The two businesses should have a bank account each, keep separate business records and file separate tax returns. Ideally, the businesses should provide different services or goods to separate groups of customers. There must be separate contracts with any common suppliers.

Many businesses, however, may wish to register for VAT earlier than needed. Early registration allows you to claim back VAT on your start-up expenses. You can reclaim VAT on services used within the six months before your VAT registration date, and on goods acquired within four years before that date (if they are still held at the date of registration). The VAT paid on an expensive shop refit could be lost if you delay VAT registration for too long.

However, it’s a balancing act – if you register earlier than required, you must account for VAT on sales made after your registration date that could otherwise have been VAT-free.

You can’t change the VAT registration date requested once you’ve applied to register. It’s very important to plan your VAT registration, to ensure the registration date falls at the optimum time for your business.

Businesses that sell digital services (such as eBooks or software) to nonbusiness customers in other EU countries are not required to register for VAT in those EU countries, if the total value of their digital sales to other EU countries is less than £8,818. If below this threshold, they will have to charge UK VAT on the digital supplies.

If your annual digital sales to nonbusiness customers in EU countries are likely to be less than £8,818 for 2019, and were less than that threshold for 2018, you can deregister from VAT MOSS (Mini One Stop Shop) from 1 January 2019. We can help you with this. If such sales are above the threshold and a ‘no deal’ Brexit occurs, businesses will need to register in an EU country for MOSS. It is best to use Eire or Malta, as their forms are in English. This can only be done post Brexit and would have to be done by the 10th of month following the month when the first post Brexit supply is made.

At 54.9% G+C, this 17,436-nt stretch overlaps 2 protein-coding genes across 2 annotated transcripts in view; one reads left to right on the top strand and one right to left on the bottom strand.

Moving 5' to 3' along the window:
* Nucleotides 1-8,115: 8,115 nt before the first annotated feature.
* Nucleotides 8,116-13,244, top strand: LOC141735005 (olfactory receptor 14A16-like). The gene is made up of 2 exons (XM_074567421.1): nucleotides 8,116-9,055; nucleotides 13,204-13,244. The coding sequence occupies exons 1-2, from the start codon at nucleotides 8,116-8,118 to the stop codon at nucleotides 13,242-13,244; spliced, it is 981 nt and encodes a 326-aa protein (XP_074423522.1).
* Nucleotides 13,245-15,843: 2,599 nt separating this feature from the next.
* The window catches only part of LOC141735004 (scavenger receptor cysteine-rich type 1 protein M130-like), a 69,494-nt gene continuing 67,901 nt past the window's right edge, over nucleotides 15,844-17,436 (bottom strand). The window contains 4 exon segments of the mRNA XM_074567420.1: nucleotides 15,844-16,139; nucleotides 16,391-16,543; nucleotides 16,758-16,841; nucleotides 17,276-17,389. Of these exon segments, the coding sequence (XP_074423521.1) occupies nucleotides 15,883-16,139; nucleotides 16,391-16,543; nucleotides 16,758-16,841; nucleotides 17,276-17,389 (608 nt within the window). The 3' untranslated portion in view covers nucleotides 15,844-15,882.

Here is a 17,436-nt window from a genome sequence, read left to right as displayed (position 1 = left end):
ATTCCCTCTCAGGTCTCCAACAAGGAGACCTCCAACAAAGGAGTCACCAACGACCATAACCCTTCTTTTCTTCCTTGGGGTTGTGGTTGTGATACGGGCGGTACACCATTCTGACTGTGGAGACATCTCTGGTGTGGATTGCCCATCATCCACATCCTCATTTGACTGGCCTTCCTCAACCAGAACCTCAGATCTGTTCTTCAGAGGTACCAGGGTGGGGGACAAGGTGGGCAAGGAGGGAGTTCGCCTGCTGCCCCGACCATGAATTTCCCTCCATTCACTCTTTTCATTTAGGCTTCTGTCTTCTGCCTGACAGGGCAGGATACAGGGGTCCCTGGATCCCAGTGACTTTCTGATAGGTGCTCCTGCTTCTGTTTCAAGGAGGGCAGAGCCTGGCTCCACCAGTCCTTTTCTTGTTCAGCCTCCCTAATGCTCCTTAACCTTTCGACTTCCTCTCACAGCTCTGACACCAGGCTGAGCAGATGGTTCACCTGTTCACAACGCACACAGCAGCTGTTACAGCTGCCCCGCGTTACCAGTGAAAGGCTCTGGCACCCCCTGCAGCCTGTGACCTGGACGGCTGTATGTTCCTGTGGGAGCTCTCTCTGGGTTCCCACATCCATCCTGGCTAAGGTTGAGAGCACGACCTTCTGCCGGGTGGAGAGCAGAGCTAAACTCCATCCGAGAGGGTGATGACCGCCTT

Action Point!
Check your total sales on a 12-month rolling basis.

 

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Clarke Nicklin House, Brooks Drive, Cheadle Royal Business Park, Cheadle, Cheshire, SK8 3TD. Registered Number OC309225.
The firm is registered to carry on audit work in the UK & Ireland. Details about our audit registration can be viewed at www.auditregister.org.uk under reference number C001178544. The professional rules applicable are the Audit Regulations and Guidance which can be found at www.icaew.com/regulations, and the International Standards on Auditing (UK and Ireland) which can be found at www.frc.org.uk/apb/publications/isa.cfm.